What do developers make of Xamarin.Forms?

Another Visual Studio Magazine article, Xamarin.Forms: What Developers Make of It, has McClure talking to developers who participated in the Xamarin.Forms beta program as well as Xamarin evangelist Craig Dunn. Some quotes:

  • I really like Xamarin.Forms for creating simple and complex UIs for cross-platform (mobile) apps. I’m currently working on a video catalog app for a local telco, which I’ll be building the app for iOS, Android and Windows Phone. The user will scroll through a list of categories and TV shows and pick a video to watch on the handset. The data (menu structure) comes from a JSON feed and is perfect for Xamarin.Forms. Instead of creating a separate UI for each platform I can use one code base to cover all three platforms. I’m very excited about that.”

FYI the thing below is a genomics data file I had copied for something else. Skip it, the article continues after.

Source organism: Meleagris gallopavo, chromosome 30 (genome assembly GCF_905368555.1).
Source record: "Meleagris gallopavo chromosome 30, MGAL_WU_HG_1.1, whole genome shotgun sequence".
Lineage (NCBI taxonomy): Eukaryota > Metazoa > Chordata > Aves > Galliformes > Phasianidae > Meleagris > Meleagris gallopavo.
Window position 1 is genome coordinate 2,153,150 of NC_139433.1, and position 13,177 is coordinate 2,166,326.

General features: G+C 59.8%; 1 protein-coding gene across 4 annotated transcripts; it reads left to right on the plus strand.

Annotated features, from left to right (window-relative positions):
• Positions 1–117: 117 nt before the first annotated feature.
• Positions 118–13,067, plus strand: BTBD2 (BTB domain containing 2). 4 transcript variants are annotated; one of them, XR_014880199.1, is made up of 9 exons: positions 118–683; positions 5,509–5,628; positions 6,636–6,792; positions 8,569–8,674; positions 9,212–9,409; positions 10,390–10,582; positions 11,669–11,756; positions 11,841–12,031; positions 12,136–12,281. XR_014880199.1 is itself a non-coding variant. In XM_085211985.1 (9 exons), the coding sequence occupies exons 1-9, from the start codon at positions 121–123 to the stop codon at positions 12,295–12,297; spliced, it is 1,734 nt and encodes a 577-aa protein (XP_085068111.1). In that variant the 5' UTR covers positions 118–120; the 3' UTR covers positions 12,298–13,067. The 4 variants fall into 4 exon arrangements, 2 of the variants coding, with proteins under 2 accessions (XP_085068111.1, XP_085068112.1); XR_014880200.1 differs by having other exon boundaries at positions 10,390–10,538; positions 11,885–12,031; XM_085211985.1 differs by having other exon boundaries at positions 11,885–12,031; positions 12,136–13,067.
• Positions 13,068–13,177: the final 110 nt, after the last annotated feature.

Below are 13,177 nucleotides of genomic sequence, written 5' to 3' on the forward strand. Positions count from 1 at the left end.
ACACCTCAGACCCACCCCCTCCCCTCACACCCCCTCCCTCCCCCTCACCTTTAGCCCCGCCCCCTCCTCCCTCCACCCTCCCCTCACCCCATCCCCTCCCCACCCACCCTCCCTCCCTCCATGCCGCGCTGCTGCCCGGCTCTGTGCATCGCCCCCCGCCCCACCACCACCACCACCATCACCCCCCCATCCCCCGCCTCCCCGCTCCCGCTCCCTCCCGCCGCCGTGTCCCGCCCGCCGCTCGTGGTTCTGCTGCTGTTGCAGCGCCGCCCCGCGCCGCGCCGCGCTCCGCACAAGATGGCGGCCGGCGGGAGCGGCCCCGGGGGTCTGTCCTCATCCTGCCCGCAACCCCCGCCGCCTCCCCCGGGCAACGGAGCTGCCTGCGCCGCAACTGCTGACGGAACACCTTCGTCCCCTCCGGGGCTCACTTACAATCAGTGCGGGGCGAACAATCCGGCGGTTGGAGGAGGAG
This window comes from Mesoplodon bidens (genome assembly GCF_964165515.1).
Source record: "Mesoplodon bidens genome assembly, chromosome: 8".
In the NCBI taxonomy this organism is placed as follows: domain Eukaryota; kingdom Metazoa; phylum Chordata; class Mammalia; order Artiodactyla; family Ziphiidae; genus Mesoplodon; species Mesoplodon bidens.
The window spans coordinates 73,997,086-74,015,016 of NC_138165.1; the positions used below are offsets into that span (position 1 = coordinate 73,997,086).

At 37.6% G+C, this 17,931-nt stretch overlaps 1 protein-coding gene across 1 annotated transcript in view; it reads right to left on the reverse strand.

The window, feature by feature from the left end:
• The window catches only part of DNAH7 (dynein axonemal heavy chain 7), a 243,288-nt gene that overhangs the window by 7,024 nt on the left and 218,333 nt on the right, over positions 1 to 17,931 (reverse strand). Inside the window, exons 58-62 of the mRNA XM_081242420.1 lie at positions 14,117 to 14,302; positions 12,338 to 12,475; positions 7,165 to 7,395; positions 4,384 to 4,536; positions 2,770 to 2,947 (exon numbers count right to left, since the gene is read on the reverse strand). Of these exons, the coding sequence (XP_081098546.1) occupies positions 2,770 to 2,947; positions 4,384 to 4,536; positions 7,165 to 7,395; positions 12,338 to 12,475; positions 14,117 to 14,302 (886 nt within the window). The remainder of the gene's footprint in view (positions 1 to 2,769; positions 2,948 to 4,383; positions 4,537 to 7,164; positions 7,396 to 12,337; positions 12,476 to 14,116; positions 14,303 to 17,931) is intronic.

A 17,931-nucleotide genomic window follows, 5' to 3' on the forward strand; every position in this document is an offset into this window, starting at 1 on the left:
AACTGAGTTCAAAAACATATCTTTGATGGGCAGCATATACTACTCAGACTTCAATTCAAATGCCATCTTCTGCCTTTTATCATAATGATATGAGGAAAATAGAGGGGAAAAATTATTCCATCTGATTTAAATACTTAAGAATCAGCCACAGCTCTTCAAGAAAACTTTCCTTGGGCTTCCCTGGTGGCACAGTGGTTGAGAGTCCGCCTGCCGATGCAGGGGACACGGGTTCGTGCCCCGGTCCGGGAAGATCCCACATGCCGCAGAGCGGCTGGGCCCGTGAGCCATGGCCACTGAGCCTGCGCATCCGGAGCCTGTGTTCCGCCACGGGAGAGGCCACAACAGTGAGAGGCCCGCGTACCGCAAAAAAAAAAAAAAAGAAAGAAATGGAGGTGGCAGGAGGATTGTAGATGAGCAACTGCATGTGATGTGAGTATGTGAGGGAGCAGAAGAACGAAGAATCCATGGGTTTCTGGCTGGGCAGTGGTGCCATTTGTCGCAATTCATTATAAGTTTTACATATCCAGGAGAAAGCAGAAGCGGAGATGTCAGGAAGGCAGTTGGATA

• One of the most useful things in XAML is the DataBinding platform and this saves a lot of time in tracking properties and changes. Now it’s in Xamarin via XF [Xamarin.Forms]. Also, you can now separate your UI code from your business/logic code and have a clearer separation of concerns.”
  • The main benefit is that if you have a .NET background or know how to write C# code or F# and want to start building mobile apps, you can start immediately with Xamarin. You won’t need to learn a new programming language, and you can reuse all of your .NET skills building mobile apps. At the same time you are saving precious time by reusing your business logic between platforms, and even your UI if you are using Xamarin.Forms. You should use Xamarin.Forms if your main goal is to develop for all three platforms and share some UI between them.”